• Sun. May 1st, 2022

Birth Defects and its causes, risk factors, common birth defects, and diagnosed

Birth Defects

Birth Defects

Birth defects are problems that develop when a baby grows in the womb. According to reliable sources in the United States, approximately 1 in every 33 babies is born with a birth defect.

Birth defects can be minor or severe. They may affect appearance, organ function, and physical and mental growth. Most birth defects are present within the first three months of gestation when the organs are still forming. Some birth defects are harmless. Others require long-term medical treatment. Severe birth defects are the leading cause of infant death in the United States, accounting for 20% of trusted sources of deaths.

Causes of birth defects

Birth defects can be a result of:

  • Exposure to certain medications and chemicals
  • Lifestyle choices and behaviors
  • Genetics
  • Infections during pregnancy
  • A combination of these factors

However, the exact causes of some birth defects are often unknown.

Genetics

The mother or father can pass on genetic abnormalities to their child. Genetic abnormalities occur when a genetic defect is caused by a mutation or change. In some cases, a gene or part of a gene may be missing. These defects occur during pregnancy and are often preventable. A specific defect may be present throughout the family history of one or both parents.

Nongenetic causes

It is difficult or impossible to identify the causes of certain birth defects. However, certain behaviors greatly raise the risk of birth defects. These include smoking, drug use, and alcohol consumption during pregnancy. Other factors, such as exposure to toxic chemicals or viruses, also raise the risk.

The risk factors for birth defects

Pregnant women have some risk of delivering a child with a birth defect. Risk increases under any of the following conditions:

  • Drug use, alcohol consumption, or smoking during pregnancy
  • Family history of birth defects or other genetic disorders
  • Mother age 35 years or older
  • Adequate prenatal care
  • Use of some high-risk medications, such as isotretinoin and lithium
  • Untreated viral or bacterial infections, including sexually transferred infections

Women with pre-existing medical disorders, such as diabetes, are also at a higher risk of having a child with a birth defect.

Common birth defects

Birth defects are classified as functional or structural and developmental.

Structural defects are when a particular body part is missing or malformed. The most common structural defects are:

  • Spina bifida, when the spinal cord doesn’t develop perfectly
  • Cleft lip or palate, when there is an opening or split in the lip or roof of the mouth
  • Clubfoot, when the foot points inward instead of forwarding
  • Heart defects

Functional or developmental birth defects cause a body organ or system to fail to function properly. These often lead to intellectual or developmental disabilities. Functional or developmental birth defects include metabolic disorders, emotional problems, and nervous system problems. Metabolic disorders can cause problems in the baby’s physiology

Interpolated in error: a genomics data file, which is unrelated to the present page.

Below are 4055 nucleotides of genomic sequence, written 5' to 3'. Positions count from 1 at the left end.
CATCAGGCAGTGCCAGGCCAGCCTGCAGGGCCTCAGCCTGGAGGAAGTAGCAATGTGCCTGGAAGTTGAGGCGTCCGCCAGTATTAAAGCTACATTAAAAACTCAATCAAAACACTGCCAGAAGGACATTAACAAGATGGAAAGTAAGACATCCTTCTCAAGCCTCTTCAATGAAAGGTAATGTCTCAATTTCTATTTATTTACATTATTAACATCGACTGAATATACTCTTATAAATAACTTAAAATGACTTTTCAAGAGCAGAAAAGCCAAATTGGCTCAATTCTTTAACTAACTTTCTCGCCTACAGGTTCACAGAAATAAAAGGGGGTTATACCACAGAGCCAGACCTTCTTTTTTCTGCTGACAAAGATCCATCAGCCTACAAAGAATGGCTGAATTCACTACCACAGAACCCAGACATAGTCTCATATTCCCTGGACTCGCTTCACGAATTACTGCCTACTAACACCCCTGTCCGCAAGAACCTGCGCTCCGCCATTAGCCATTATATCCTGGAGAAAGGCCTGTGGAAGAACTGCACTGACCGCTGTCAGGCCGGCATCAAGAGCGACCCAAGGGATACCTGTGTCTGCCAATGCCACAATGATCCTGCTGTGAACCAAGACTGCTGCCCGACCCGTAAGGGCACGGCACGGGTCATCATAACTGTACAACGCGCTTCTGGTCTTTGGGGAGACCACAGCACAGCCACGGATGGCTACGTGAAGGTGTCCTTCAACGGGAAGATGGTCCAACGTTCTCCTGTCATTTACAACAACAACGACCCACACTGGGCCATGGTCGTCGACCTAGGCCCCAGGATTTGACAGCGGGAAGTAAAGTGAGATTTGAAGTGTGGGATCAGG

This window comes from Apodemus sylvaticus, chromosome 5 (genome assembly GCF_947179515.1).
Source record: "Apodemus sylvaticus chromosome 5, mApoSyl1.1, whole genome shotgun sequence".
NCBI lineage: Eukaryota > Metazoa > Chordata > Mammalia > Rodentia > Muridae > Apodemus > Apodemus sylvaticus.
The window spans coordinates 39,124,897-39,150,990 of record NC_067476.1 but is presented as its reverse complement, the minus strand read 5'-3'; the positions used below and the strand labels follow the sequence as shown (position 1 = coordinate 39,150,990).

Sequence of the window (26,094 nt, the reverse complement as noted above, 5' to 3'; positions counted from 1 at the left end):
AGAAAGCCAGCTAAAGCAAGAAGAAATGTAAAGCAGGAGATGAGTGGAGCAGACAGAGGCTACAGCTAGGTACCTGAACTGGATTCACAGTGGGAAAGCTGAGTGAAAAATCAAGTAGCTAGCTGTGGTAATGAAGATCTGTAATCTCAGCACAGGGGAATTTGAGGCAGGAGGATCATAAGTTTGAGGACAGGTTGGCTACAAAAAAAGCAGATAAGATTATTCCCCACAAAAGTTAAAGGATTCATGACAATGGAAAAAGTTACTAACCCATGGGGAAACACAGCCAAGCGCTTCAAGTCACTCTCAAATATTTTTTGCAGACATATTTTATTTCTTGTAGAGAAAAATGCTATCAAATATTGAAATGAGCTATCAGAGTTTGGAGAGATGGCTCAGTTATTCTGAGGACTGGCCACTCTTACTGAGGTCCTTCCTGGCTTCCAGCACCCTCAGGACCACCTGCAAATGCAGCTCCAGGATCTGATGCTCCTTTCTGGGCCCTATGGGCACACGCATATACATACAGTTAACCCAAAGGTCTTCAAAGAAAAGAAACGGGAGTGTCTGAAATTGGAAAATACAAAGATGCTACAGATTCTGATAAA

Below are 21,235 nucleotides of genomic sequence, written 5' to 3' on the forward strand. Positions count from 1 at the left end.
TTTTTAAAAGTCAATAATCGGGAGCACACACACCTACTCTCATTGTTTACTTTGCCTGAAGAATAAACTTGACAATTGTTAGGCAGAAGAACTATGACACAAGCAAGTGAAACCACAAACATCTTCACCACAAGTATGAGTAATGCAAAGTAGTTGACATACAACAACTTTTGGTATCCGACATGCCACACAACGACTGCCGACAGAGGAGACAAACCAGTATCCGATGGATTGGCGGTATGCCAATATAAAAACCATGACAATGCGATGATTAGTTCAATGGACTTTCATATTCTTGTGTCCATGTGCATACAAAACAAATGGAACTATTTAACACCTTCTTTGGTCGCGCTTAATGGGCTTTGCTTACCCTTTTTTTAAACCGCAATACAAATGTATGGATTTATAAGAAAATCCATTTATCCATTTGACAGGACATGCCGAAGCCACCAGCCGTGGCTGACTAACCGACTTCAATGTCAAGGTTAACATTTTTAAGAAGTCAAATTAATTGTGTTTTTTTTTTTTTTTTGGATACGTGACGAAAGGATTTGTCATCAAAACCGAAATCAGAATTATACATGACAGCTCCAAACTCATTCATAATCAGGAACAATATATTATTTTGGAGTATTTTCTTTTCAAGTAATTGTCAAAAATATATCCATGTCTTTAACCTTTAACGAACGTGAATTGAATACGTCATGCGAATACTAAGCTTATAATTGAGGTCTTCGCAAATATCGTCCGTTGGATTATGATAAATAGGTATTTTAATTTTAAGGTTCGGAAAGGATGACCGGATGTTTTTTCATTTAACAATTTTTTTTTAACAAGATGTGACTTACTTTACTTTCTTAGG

The most common types of functional or developmental birth defects are:

  • Down syndrome causes delays in physical and mental development
  • Sickle cell disease occurs when red blood cells are malformed
  • Cystic fibrosis damages the lungs and digestive system

Some children experience physical problems associated with certain birth defects. However, many children do not show visible abnormalities. Defects can sometimes go undiagnosed even months or years after the baby is born.

Birth defects diagnosed

Many types of birth defects can be diagnosed during pregnancy. A health professional may use prenatal ultrasounds to help diagnose certain birth defects in the uterus. More in-depth screening options such as blood tests and amniocentesis (taking a sample of amniotic fluid) can also be done. These tests are usually given to women who have a high risk of pregnancy due to family history, advanced maternal age, or other known factors.

Prenatal tests can help determine whether the mother has an infection or other condition that is harmful to the baby. A physical analysis and hearing test may also help the doctor diagnose birth defects after the baby is born. A blood test called the newborn screen can help doctors diagnose some birth defects shortly after birth before signs occur.

It is important to know that prenatal screening does not always find defects when they are present. A screening test can incorrectly identify defects.  However, most birth defects can be diagnosed with certainty after birth.

Genetic counseling

A genetic counselor may advise couples with a family history of a defect or other risk factors for other disorders. A counselor can be helpful when you are having children or are already expecting them. Genetic counselors can determine the chances of your baby being born with defects by evaluating family history and medical records. They may order tests to analyze the genes of the mother, father, and baby.